Liberty
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Liberty
Thriving and Civic Engagement Among America's Youth



© 2004 | 232 pages | SAGE Publications, Inc
In this unique and groundbreaking work, Richard M. Lerner brings his formidable knowledge of developmental systems theory and facts on youth development to analyze the meaning of a thriving civil society and its relationship to the potential of youth for self-actualization and positive development. In the process, he vividly captures the relationship of positive and successful human development to the viability of democratic institutions at a key transition point in U.S. history in the wake of 9/11. Lerner posits that optimal individual development is enabled by a civil society that supports the rights of the individual to develop his or her abilities as best he or she can, and in ways valued by the person, and that in human life, integrated moral and civic identity may emerge prototypically in adolescence, when the person's self-definition is undergoing significant and singular changes. He explores several key characteristics of positive development (competence, character, confidence, social connections, and compassion) that coalesce to create a young person who is developing successfully towards an "ideal" adulthood, one marked by contributions to self, family, community, and the institutions of civil society. He closes by exploring implications for policies and programs involving the promotion of positive youth and family development that will support the institutions of liberty, social justice, and democracy.
Ralph Smith, The Annie E. Casey Foundation
Foreword
 
Preface
 
1. Ideals and Human Development
 
2. Evolution and the Emergence of Liberty
 
3. Social Relationships and Human Development
 
4. Developmental Theory as a Frame for Understanding Liberty
 
5. On the Nature of Thriving
 
6. Programs Promoting Positive Youth Development and Civil Society
 
7. Policies Promoting Positive Youth Development and Civil Society
 
References
 
Name Index
 
Subject Index
 
About the Author

"Renowned developmentalist Richard Lerner tells us, in the preface to Liberty, that in the despair he experienced after September 11, 2001, he saw no hope for society or humanity, and thus no basis for continuing his professional work. ... Fortunately for developing youth and for the field of developmental psychology, Lerner has found reasons and ways to continue his work. By respecting the freedom of those youth, society fosters their development, including their developing commitment to the society that respects their freedom. ... The theoretical basis for Lerner's work is developmental systems theory. ... Developing individuals, moreover, are deemed to be active agents who seek out and interpret experiences and thus play major roles in their own development."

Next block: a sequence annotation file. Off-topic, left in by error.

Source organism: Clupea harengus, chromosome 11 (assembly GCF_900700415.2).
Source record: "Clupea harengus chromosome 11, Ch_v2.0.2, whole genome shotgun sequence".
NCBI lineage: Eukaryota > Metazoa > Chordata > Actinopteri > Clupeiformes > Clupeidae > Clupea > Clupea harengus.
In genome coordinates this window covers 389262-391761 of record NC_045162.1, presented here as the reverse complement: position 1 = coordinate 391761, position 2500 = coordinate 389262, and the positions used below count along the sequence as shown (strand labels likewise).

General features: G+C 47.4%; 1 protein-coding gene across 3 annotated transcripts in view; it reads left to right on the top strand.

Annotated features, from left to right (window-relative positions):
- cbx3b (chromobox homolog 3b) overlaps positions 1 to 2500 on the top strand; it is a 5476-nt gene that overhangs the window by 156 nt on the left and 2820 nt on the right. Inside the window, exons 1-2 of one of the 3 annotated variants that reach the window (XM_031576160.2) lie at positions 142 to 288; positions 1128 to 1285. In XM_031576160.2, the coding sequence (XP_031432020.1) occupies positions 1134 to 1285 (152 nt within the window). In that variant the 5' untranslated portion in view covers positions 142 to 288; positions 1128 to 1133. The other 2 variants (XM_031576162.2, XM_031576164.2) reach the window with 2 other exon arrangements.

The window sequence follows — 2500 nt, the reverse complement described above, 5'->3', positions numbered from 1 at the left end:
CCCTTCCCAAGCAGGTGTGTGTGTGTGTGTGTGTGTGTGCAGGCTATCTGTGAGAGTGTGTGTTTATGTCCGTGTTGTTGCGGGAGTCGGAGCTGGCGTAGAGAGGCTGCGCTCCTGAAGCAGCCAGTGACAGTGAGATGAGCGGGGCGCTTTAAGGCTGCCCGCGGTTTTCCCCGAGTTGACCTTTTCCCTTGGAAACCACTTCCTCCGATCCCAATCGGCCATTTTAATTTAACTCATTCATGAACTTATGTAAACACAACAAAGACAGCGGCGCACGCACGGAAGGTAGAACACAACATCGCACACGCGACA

David Moshman
University of Nebraska
APPLIED DEVELOPMENTAL PSYCHOLOGY 26 (2005) 362-369

"This small paperback book (203 pages) is a tour de force in its summary of developmental theory and research. In opening chapters Lerner reviews developmental systems theory, evolutionary theory and genetics, the goodness of fit model, and developmental contextualism. His overall approach is also grounded in a life-span or life-course perspective that also carries ideas of lifelong plasticity and developmental embeddedness. Lerner’s most overarching theoretical orientation, however, is the focus on positive youth development (PYD). 

What is most impressive is Lerner’s ability to integrate these various and somewhat disparate views on development so as to analyze and explicate liberty. His basic argument is that for youth to thrive (or live up to their full potential), society must support the rights of young people to develop their abilities to the fullest extent.  A civil society or democracy that supports freedom and social justice can only exist if that society supports and protects social institutions that afford liberty to all citizens, including youth and including the promotion of their positive development into engaged participants in that society.

Lerner’s argument in Liberty is that 'good youth policy is what we must do if we are to survive as a civil society;' it is as important to maintaining democracy as wars in non-democratic countries such as Iraq, as working through the United Nations to promote democracy worldwide, and as other macro-political venues that countries such as the U.S. pursue to ensure our democracy."  

Lonnie Sherrod
Fordham University
HUMAN DEVELOPMENT

Really excellent supplemental reading offering support for current literature in a different setting. The top students will appreciate the content and use it accordingly.

Mr Ian Sherwin
Physical Education & Sports Sciences, University of Limerick
March 20, 2014

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ISBN: 9780761929840

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